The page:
Art/ Collection/ Art Object

The Burial of Christ

Artist:
Annibale Carracci (Italian, Bologna 1560–1609 Rome)
Date:
1595
Medium:
Oil on copper
Dimensions:
17 1/4 x 13 3/4 in. (43.8 x 34.9 cm)
Classification:
Paintings
Credit Line:
Purchase, Edwin L. Weisl Jr. Gift, 1998
Accession Number:
1998.188
On view at The Met Fifth Avenue in Gallery 623
This deeply moving picture was painted for one of Carracci’s patrons, Astorre di Vincenzo Sampieri, a canon of the cathedral of San Pietro in Bologna. Intended as a gift for an important figure in Rome, it was retained by Sampieri, who sent a copy of it by Guido Reni instead. We view the dramatic event from within the burial chamber, the figures lit by torch; through an opening the holy women can be seen against a dawn-lit landscape. The picture was much admired. At least seven copies are known in addition to the one Sampieri sent to Rome.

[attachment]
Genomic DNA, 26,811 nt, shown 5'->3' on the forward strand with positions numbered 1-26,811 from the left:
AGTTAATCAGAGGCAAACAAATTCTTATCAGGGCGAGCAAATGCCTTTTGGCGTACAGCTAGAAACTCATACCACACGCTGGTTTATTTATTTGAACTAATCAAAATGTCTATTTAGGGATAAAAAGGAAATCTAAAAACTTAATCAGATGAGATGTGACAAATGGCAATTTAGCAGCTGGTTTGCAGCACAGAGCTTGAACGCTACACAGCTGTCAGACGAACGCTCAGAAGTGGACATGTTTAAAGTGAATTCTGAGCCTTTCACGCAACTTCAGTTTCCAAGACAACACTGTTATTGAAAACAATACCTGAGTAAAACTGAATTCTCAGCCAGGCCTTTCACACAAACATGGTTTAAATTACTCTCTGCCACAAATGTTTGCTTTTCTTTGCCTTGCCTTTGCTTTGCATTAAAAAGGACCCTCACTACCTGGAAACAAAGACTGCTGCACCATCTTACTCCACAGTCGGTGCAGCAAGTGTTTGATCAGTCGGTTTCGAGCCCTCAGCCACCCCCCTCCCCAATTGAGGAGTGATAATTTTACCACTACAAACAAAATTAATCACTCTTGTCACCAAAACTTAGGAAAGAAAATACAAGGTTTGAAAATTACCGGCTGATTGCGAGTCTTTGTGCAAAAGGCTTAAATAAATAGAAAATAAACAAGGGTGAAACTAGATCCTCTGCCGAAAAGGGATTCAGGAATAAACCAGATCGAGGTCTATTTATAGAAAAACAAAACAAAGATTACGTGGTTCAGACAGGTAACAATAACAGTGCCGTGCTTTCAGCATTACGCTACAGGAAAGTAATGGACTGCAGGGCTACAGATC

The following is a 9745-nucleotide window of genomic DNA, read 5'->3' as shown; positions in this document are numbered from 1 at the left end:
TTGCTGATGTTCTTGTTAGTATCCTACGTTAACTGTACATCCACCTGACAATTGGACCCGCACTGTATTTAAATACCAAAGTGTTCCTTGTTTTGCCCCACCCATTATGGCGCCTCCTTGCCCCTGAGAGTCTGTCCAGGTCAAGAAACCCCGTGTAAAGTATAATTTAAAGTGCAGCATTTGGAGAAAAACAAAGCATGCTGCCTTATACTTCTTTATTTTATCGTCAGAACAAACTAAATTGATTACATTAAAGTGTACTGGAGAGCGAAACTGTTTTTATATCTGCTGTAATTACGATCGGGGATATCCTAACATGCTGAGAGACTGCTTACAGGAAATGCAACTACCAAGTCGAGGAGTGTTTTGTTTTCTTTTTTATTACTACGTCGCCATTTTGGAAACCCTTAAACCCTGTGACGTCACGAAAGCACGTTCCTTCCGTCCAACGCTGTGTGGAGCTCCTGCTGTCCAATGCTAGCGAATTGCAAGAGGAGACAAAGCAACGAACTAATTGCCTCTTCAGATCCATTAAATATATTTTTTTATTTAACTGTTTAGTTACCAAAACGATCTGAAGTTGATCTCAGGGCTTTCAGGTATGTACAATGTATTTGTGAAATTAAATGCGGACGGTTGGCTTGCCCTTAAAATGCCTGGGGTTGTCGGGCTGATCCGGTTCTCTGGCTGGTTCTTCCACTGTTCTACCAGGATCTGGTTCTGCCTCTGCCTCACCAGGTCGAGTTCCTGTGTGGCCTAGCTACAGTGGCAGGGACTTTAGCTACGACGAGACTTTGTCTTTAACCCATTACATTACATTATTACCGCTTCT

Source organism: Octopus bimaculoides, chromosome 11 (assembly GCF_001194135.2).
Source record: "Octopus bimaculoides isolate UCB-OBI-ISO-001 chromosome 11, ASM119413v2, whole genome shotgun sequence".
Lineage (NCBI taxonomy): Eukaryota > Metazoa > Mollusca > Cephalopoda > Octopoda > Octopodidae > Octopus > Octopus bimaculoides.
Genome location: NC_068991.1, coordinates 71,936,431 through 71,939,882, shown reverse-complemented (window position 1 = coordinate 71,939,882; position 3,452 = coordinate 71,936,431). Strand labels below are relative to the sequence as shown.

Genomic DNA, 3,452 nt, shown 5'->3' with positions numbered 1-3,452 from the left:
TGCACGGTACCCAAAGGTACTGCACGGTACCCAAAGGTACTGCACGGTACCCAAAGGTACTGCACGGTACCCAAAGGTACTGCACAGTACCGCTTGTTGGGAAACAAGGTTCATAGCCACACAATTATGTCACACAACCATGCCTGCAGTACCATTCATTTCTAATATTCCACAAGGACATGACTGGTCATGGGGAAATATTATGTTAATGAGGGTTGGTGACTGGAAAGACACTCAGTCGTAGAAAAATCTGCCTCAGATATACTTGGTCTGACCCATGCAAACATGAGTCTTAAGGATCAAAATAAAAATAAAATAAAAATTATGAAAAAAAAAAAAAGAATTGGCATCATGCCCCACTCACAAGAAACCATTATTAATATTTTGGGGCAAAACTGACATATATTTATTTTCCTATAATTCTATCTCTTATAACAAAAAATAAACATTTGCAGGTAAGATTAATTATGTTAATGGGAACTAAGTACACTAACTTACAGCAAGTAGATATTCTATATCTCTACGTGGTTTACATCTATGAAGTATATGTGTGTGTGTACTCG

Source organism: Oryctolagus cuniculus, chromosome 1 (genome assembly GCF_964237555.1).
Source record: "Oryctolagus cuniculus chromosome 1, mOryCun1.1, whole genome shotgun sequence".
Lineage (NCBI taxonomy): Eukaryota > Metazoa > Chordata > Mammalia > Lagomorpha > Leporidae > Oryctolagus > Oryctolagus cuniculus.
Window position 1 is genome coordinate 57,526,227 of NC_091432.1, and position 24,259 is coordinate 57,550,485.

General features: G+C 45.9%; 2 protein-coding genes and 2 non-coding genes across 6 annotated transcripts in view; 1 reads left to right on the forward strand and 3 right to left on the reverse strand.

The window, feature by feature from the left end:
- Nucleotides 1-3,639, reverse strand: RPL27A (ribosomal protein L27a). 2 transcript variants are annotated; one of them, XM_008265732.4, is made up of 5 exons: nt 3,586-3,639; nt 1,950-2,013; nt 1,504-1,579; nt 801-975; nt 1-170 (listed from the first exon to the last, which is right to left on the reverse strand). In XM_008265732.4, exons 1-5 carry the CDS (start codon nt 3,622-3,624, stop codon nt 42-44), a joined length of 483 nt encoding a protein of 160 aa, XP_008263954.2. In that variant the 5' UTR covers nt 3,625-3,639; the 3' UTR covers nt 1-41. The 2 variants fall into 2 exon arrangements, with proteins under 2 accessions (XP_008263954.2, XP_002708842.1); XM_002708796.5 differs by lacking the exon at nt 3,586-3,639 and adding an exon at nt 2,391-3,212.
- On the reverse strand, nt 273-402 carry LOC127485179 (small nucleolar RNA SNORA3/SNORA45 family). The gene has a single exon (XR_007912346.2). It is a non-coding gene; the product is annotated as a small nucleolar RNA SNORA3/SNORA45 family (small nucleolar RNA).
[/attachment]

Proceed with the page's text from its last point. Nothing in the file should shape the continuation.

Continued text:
Technique: This depiction of the entombment of Christ is painted in oil on a copper panel. A series of measurements taken with calipers of the coppper panel indicate a variation in thickness, confirming that the support was made by hammering. The highly polished copper plate was scored to facilitate adhesion in preparation for the painting process. Then, a transparent, reddish-brown preparation was applied. The transparency of this layer was quite calculated as it allowed the artist to exploit the reflective quality of the copper panel. This preparation is unusual in that it does not contain opaque material that is typically found in grounds. Its appearance suggests that it is most likely an oil or oil/resin. The analysis of this brittle, transparent material, using polarized light microscopy and and gas chromatography, was inconclusive for a specific material. However, the presence of carbon black particles widely dispersed in the amorphous material suggests that some sort of heat process had been employed in the coating process. This is not surprising since the use of copper panels for oil painting supports are associated with the advent of printmaking, where the plates are often prepared for various graphic techniques by heat-fusing resins and oils. Indeed, the use of protective oil/resin coatings on metal using heat has also been commonly practiced in various metal crafting arts.[1]